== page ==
But the explanation for the hurricanes requires the Earth to be spinning in a certain direction. If it wasn't, the explanation would not work. It is one thing to use whatever frame of reference you like, but it seems to me to be another to suggest that actually it is just as true that the world is spinning westwards as it is the world is spinning eastwards. Because spinning eastwards for example explains why hurricanes spin as they do in the Northern and Southern hemispheres. Spinning westwards would it seems to me require the explanation to change. But I accept it is usually me not understanding the issue properly.
What I still don't understand is whether the stationary plane would be in the same rest frame as the centre of the Earth?
This makes no sense. Reference frames in GR are local. I've said that several times now in this thread.

So, we really should be talking about coordinate systems. Given that the distance between the plane and the centre of the Earth is fixed, you could choose a coordinate system where both are at fixed. points. But, again, that signifies nothing beyond the fact that they remain a fixed distance apart.

There's nothing strange or dodgy about that. We do that all the time in problems where all that matters is the altitude of the plane. If you are sitting on a plane you can easily imagine you and the centre of the Earth being fixed.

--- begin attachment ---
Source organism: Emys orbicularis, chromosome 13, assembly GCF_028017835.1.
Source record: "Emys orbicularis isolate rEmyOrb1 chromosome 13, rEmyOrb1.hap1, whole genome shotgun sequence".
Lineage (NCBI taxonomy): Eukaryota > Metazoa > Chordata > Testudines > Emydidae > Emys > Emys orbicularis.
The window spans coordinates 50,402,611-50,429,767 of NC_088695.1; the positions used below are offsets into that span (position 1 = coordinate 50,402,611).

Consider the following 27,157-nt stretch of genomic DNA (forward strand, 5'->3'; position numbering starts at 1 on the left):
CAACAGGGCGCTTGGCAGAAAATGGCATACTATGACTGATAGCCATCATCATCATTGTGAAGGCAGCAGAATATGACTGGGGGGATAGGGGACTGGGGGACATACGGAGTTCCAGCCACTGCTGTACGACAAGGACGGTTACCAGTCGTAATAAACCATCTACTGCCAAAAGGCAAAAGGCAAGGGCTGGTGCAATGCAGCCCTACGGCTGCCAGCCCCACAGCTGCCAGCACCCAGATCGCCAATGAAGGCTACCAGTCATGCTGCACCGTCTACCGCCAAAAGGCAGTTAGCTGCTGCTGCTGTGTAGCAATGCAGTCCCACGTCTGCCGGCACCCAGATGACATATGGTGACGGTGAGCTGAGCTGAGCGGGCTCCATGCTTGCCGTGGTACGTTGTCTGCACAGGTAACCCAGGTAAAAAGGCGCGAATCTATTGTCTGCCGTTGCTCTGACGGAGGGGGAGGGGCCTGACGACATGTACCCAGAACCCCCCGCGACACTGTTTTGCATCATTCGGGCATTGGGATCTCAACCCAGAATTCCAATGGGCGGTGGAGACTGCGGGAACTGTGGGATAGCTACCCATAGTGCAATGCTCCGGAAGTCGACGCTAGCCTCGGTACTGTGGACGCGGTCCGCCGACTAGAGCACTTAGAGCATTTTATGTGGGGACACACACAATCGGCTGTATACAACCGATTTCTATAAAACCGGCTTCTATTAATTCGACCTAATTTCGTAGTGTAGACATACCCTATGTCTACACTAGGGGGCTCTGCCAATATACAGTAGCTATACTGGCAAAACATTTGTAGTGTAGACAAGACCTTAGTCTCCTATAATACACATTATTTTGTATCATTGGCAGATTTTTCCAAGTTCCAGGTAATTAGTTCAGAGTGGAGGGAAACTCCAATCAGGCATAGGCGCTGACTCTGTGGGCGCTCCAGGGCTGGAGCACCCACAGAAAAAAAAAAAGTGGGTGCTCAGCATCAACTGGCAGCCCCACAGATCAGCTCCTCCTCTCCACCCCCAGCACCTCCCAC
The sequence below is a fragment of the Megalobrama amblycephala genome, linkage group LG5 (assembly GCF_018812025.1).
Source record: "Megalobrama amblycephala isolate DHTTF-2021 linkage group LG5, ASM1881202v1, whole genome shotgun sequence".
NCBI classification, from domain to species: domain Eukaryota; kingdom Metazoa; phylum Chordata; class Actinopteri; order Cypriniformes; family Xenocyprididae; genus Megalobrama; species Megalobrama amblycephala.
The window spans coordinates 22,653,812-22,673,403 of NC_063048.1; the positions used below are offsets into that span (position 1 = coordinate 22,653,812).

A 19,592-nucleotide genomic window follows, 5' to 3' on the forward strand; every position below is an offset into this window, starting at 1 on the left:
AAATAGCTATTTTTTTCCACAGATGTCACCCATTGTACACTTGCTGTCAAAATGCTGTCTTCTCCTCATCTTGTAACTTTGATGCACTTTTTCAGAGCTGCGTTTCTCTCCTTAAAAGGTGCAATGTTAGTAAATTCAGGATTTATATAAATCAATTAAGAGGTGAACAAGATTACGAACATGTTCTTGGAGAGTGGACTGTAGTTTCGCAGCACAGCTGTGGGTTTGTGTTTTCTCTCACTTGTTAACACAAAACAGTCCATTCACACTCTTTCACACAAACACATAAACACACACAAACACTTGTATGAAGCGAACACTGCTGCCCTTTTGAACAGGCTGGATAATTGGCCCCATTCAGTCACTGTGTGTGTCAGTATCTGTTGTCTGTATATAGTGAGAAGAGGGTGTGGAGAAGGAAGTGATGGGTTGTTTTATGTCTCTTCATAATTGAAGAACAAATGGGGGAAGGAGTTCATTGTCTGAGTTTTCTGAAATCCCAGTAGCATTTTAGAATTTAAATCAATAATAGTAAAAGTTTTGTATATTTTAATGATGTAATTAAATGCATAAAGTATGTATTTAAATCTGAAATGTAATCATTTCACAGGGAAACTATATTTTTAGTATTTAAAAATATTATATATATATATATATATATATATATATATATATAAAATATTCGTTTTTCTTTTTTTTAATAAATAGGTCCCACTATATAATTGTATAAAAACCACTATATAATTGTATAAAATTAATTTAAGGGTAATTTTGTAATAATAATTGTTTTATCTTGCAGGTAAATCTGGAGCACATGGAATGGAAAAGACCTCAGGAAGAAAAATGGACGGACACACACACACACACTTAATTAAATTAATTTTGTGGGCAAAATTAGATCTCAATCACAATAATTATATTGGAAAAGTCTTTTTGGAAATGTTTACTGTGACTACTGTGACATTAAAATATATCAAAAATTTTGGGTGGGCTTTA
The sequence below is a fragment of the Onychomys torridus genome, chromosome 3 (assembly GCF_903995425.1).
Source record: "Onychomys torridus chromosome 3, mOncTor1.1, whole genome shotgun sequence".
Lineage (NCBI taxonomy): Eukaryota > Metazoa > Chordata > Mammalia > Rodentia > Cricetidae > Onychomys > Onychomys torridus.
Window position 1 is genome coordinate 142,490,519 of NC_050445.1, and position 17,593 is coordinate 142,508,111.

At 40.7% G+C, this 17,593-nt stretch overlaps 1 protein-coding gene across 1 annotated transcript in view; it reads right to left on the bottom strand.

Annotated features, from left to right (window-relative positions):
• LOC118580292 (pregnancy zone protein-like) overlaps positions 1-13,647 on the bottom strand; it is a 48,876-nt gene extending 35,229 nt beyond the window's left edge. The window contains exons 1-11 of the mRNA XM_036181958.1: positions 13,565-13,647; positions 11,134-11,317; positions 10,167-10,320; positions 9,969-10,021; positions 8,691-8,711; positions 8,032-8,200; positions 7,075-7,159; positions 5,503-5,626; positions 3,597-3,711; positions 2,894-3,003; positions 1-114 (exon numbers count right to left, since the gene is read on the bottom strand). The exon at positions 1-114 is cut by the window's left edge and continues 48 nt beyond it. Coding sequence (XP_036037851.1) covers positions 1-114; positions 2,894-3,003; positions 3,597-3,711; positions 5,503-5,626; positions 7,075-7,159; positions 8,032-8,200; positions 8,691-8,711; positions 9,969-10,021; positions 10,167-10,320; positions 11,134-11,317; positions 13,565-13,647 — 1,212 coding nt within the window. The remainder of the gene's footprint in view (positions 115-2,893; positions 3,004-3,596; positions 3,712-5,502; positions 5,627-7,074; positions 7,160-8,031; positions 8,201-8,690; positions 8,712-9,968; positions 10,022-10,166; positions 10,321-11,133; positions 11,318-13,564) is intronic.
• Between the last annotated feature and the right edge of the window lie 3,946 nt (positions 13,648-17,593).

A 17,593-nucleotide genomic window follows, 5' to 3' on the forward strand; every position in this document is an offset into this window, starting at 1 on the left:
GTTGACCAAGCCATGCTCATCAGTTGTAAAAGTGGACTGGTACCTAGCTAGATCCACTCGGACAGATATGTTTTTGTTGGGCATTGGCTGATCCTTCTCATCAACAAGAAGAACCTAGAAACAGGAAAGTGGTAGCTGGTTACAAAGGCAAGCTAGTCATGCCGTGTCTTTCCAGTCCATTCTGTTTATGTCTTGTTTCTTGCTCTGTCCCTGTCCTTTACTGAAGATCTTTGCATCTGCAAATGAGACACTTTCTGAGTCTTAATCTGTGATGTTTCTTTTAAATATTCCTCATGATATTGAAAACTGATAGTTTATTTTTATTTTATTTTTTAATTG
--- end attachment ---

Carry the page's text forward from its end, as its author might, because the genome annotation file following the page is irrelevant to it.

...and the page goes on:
I'm sorry, I just meant to ask whether it would appear to not be moving relative to the centre of the Earth. If so then presumably there would be no "SR" element involved in calculating its time dilation compared with a clock in the centre of the Earth or a clock on the North Pole.

The issue was that the result in the experiment wasn't just the altitude, there was an "SR" element too. Also the Earth clock, and the other plane's clock would seem to have the same GR altitude dilation, but their velocities relative to the centre of the Earth would also be different, so I wasn't clear on why the results would still match the experiment result?

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But the explanation for the hurricanes requires the Earth to be spinning in a certain direction.
Which it is, relative to an inertial reference frame - or, as near as we can get to one. This is important if you study air currents in the Earth's atmosphere.